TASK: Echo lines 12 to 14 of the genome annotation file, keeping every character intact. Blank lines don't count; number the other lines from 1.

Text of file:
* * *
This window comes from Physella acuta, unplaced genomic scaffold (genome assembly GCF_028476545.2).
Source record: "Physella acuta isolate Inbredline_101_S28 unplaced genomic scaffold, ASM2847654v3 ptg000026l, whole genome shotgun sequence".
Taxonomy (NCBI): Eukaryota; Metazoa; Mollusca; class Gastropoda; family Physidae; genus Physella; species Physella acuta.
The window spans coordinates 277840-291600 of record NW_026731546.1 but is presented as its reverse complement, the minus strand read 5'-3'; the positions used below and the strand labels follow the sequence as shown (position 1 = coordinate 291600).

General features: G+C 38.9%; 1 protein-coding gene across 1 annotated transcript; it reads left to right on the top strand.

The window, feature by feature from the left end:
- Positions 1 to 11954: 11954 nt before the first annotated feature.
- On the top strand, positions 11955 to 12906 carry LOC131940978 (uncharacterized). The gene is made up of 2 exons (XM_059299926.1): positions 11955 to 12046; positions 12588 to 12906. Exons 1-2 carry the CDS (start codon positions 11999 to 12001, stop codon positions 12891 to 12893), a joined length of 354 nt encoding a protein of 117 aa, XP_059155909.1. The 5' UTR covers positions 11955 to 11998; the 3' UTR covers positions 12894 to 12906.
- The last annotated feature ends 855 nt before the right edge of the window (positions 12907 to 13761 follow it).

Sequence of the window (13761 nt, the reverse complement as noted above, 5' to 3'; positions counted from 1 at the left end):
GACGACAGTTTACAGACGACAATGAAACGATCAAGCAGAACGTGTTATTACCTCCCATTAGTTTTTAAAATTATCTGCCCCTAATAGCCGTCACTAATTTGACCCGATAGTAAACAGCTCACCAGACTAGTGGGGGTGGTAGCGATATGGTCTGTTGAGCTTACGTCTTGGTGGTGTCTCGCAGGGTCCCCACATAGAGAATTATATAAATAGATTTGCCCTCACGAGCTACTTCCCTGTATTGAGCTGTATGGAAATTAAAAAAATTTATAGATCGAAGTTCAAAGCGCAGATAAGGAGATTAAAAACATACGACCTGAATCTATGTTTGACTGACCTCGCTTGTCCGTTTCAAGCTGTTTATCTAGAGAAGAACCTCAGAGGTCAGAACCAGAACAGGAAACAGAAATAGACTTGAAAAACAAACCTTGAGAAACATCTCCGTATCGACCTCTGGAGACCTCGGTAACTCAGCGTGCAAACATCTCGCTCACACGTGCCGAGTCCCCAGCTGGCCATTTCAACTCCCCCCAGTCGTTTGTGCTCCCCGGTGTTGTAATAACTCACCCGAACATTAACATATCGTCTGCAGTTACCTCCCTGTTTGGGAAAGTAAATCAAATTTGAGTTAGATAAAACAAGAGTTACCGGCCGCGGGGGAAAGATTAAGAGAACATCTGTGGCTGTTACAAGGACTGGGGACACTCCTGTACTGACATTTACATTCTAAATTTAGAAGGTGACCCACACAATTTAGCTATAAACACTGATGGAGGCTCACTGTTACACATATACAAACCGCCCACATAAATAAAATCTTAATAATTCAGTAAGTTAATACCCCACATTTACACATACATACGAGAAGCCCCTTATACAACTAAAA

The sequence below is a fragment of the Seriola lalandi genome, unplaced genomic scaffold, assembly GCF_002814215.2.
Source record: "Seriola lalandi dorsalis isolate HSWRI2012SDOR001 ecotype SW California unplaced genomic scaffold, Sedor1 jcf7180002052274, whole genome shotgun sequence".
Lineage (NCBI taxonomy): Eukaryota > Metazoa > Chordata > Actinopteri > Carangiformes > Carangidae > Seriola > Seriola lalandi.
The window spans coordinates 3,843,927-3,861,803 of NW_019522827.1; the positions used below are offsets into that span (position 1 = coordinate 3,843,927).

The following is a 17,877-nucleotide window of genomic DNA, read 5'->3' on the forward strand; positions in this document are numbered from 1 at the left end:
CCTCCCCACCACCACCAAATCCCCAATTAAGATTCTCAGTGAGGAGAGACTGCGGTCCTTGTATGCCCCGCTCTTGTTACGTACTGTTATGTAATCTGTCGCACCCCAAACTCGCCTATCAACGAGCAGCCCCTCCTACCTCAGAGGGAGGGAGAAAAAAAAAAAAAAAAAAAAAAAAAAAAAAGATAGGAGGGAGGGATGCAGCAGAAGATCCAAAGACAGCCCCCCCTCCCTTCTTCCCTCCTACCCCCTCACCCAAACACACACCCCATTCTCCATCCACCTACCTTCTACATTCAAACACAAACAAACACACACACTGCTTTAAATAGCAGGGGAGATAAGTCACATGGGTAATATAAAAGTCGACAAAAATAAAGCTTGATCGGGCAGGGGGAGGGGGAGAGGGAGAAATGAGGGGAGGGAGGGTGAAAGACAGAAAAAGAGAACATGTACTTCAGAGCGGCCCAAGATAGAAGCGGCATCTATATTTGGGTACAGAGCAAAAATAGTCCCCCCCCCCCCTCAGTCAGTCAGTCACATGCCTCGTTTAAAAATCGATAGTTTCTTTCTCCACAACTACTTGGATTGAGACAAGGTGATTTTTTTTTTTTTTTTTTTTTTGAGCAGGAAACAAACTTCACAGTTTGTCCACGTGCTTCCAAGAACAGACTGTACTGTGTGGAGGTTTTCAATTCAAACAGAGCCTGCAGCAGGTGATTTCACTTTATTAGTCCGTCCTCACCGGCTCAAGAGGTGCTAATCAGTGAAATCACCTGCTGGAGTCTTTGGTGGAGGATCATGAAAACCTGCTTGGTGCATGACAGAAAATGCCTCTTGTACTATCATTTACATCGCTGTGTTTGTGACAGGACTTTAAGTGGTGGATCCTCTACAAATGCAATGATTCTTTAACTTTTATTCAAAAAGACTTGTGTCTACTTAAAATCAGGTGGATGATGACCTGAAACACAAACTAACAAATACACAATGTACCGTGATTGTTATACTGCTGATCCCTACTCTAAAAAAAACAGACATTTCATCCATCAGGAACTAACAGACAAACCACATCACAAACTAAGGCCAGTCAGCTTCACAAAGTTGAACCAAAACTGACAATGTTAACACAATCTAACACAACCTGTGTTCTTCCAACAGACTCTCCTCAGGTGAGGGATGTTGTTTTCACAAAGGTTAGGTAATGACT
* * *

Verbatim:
The sequence below is a fragment of the Seriola lalandi genome, unplaced genomic scaffold, assembly GCF_002814215.2.
Source record: "Seriola lalandi dorsalis isolate HSWRI2012SDOR001 ecotype SW California unplaced genomic scaffold, Sedor1 jcf7180002052274, whole genome shotgun sequence".
Lineage (NCBI taxonomy): Eukaryota > Metazoa > Chordata > Actinopteri > Carangiformes > Carangidae > Seriola > Seriola lalandi.